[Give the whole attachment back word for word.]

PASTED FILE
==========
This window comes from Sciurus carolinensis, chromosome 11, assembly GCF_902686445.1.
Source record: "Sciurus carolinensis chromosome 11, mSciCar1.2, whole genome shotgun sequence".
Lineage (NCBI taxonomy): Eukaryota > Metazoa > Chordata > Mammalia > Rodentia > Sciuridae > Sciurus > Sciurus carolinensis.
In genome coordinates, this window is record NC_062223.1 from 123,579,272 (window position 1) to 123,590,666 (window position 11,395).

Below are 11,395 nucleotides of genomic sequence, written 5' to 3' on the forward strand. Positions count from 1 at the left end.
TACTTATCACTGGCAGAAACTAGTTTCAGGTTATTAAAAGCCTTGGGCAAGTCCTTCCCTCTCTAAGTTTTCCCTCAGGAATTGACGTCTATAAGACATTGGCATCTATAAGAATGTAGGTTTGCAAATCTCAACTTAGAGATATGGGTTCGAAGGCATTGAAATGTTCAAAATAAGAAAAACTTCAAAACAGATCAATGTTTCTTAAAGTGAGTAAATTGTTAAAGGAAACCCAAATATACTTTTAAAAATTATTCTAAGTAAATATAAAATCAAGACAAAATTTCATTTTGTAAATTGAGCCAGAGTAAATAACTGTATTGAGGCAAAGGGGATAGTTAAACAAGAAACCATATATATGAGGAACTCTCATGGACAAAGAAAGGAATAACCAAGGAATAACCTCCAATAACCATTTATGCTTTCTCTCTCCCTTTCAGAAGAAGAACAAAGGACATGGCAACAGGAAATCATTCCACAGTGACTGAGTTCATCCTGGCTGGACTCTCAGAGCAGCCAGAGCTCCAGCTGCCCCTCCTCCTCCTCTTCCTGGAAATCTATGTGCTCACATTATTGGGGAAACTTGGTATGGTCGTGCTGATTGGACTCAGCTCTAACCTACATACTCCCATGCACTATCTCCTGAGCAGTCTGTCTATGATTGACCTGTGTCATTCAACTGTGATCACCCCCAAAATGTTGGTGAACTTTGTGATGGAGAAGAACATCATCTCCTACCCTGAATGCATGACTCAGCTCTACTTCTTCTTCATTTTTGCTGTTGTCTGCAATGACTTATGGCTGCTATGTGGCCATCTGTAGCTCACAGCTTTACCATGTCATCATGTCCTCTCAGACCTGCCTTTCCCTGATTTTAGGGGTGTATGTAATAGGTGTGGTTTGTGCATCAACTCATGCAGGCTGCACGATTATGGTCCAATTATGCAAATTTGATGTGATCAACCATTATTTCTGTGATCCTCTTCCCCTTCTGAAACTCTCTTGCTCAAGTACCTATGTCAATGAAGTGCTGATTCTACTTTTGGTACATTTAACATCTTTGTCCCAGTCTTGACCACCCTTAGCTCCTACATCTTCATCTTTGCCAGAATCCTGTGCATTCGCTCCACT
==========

This window comes from Sciurus carolinensis, chromosome 11, assembly GCF_902686445.1.
Source record: "Sciurus carolinensis chromosome 11, mSciCar1.2, whole genome shotgun sequence".
Lineage (NCBI taxonomy): Eukaryota > Metazoa > Chordata > Mammalia > Rodentia > Sciuridae > Sciurus > Sciurus carolinensis.
In genome coordinates, this window is record NC_062223.1 from 123,579,272 (window position 1) to 123,590,666 (window position 11,395).

Below are 11,395 nucleotides of genomic sequence, written 5' to 3' on the forward strand. Positions count from 1 at the left end.
TACTTATCACTGGCAGAAACTAGTTTCAGGTTATTAAAAGCCTTGGGCAAGTCCTTCCCTCTCTAAGTTTTCCCTCAGGAATTGACGTCTATAAGACATTGGCATCTATAAGAATGTAGGTTTGCAAATCTCAACTTAGAGATATGGGTTCGAAGGCATTGAAATGTTCAAAATAAGAAAAACTTCAAAACAGATCAATGTTTCTTAAAGTGAGTAAATTGTTAAAGGAAACCCAAATATACTTTTAAAAATTATTCTAAGTAAATATAAAATCAAGACAAAATTTCATTTTGTAAATTGAGCCAGAGTAAATAACTGTATTGAGGCAAAGGGGATAGTTAAACAAGAAACCATATATATGAGGAACTCTCATGGACAAAGAAAGGAATAACCAAGGAATAACCTCCAATAACCATTTATGCTTTCTCTCTCCCTTTCAGAAGAAGAACAAAGGACATGGCAACAGGAAATCATTCCACAGTGACTGAGTTCATCCTGGCTGGACTCTCAGAGCAGCCAGAGCTCCAGCTGCCCCTCCTCCTCCTCTTCCTGGAAATCTATGTGCTCACATTATTGGGGAAACTTGGTATGGTCGTGCTGATTGGACTCAGCTCTAACCTACATACTCCCATGCACTATCTCCTGAGCAGTCTGTCTATGATTGACCTGTGTCATTCAACTGTGATCACCCCCAAAATGTTGGTGAACTTTGTGATGGAGAAGAACATCATCTCCTACCCTGAATGCATGACTCAGCTCTACTTCTTCTTCATTTTTGCTGTTGTCTGCAATGACTTATGGCTGCTATGTGGCCATCTGTAGCTCACAGCTTTACCATGTCATCATGTCCTCTCAGACCTGCCTTTCCCTGATTTTAGGGGTGTATGTAATAGGTGTGGTTTGTGCATCAACTCATGCAGGCTGCACGATTATGGTCCAATTATGCAAATTTGATGTGATCAACCATTATTTCTGTGATCCTCTTCCCCTTCTGAAACTCTCTTGCTCAAGTACCTATGTCAATGAAGTGCTGATTCTACTTTTGGTACATTTAACATCTTTGTCCCAGTCTTGACCACCCTTAGCTCCTACATCTTCATCTTTGCCAGAATCCTGTGCATTCGCTCCACT